Health Corner

As the festive period approaches, I would like to highlight two items that are hazardous for small children, especially when there are new gifts lying around. Having personally seen the effects of these in A&E, it’s vital that both caregivers and clinicians act in a timely manner to reduce damage.

Button batteries

These little batteries are in many toys, gadgets and remote controls in the household. Infants and toddlers find them very tempting to eat and they pose several risks. Firstly, there is the risk of choking – they can lodge in the windpipe and stop them breathing.

Secondly, lithium coin batteries in particular can cause devastating effects on the body. The energy from batteries (even old ones) reacts with saliva to create caustic soda – what we would normally use to unblock drains! 

This can burn through the food pipe, as well as the surrounding arteries, leading to catastrophic internal bleeding and death. This can take a matter of hours or several days.


These small magnets can be found in toys, jewellery, building kits and fridge magnets, and again young children can find them tempting to ingest. There have also been incidences of teens swallowing magnetic fake tongue piercings. In particular, online purchases or overseas products can have magnets 10 times the strength that is recommended in the UK.

As well as a choking hazard, if ingested they can join together and make holes in intestines and cut off blood supply, and may require complex surgery (as well as making your child very unwell).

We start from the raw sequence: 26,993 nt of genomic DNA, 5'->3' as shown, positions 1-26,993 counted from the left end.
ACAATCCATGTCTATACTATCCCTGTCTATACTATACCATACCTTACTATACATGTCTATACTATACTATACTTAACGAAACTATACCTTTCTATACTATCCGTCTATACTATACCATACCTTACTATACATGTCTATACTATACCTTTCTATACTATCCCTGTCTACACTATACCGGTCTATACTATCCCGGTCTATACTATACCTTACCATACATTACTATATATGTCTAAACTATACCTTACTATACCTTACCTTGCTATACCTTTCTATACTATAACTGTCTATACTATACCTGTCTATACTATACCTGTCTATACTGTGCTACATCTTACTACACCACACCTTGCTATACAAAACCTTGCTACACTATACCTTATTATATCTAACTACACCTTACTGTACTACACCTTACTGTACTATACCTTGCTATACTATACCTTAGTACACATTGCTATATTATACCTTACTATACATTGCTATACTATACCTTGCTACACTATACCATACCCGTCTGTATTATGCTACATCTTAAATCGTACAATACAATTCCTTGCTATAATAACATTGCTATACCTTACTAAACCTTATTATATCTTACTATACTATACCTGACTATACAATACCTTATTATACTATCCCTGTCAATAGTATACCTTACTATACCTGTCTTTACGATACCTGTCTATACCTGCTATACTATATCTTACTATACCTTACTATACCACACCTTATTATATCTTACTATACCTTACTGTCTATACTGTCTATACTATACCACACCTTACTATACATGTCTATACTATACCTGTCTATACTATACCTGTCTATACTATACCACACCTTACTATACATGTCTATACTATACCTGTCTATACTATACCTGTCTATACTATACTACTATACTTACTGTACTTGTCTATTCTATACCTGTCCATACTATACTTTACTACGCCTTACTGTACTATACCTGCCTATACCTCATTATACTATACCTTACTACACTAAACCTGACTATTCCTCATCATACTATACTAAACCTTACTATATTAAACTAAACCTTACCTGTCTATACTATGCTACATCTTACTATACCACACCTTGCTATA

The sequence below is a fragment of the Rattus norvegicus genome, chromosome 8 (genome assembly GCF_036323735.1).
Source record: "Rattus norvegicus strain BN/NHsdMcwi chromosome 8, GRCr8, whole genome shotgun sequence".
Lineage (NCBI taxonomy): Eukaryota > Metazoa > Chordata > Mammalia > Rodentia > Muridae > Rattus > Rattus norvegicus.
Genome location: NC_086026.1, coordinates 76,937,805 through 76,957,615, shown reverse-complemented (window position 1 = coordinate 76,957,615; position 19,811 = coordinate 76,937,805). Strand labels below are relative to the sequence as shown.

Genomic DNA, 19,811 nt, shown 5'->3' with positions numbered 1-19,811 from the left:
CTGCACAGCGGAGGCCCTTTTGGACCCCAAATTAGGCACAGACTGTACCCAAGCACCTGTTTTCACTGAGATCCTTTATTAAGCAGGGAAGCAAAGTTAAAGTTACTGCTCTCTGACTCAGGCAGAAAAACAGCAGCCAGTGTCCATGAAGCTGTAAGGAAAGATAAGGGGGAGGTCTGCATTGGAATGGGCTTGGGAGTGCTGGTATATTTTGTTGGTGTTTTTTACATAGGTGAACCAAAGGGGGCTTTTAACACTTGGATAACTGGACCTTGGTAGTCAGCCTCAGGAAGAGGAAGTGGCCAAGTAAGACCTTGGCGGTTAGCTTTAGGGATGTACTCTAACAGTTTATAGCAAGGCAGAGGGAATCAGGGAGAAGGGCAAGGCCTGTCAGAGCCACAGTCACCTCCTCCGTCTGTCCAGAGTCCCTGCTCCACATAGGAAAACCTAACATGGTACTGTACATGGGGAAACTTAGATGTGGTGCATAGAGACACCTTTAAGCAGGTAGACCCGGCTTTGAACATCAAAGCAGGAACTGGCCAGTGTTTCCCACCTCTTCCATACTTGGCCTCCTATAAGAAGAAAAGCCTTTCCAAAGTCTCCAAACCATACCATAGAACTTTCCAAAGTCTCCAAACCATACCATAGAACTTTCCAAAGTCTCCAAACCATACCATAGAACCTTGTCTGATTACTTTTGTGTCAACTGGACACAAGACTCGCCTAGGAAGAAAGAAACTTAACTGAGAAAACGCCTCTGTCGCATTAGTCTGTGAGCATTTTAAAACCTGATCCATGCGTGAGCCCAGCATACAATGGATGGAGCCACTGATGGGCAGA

Take action

If you suspect your child has swallowed a button battery or magnet – act fast, do not wait for symptoms to develop:

Go straight to your nearest A&E, or call 999.

If you have it, take the device that contained the battery/magnet or packaging.

Do not make the child sick.

Do not give the child anything to eat or drink.


Keep spare and used batteries out of reach.

Check the cover on the battery cases.

Try to buy toys and gifts from a reputable retailer or brand you know to ensure they meet UK safety standards.

Look for warnings on packaging and do not give products with strong magnets to children.

Speak to older children about keeping certain items away from younger siblings.

Useful link:

The Child Accident Prevention Trust:

Dr. Yuheng Zhou

Teddington Resident & Paediatric Consultant

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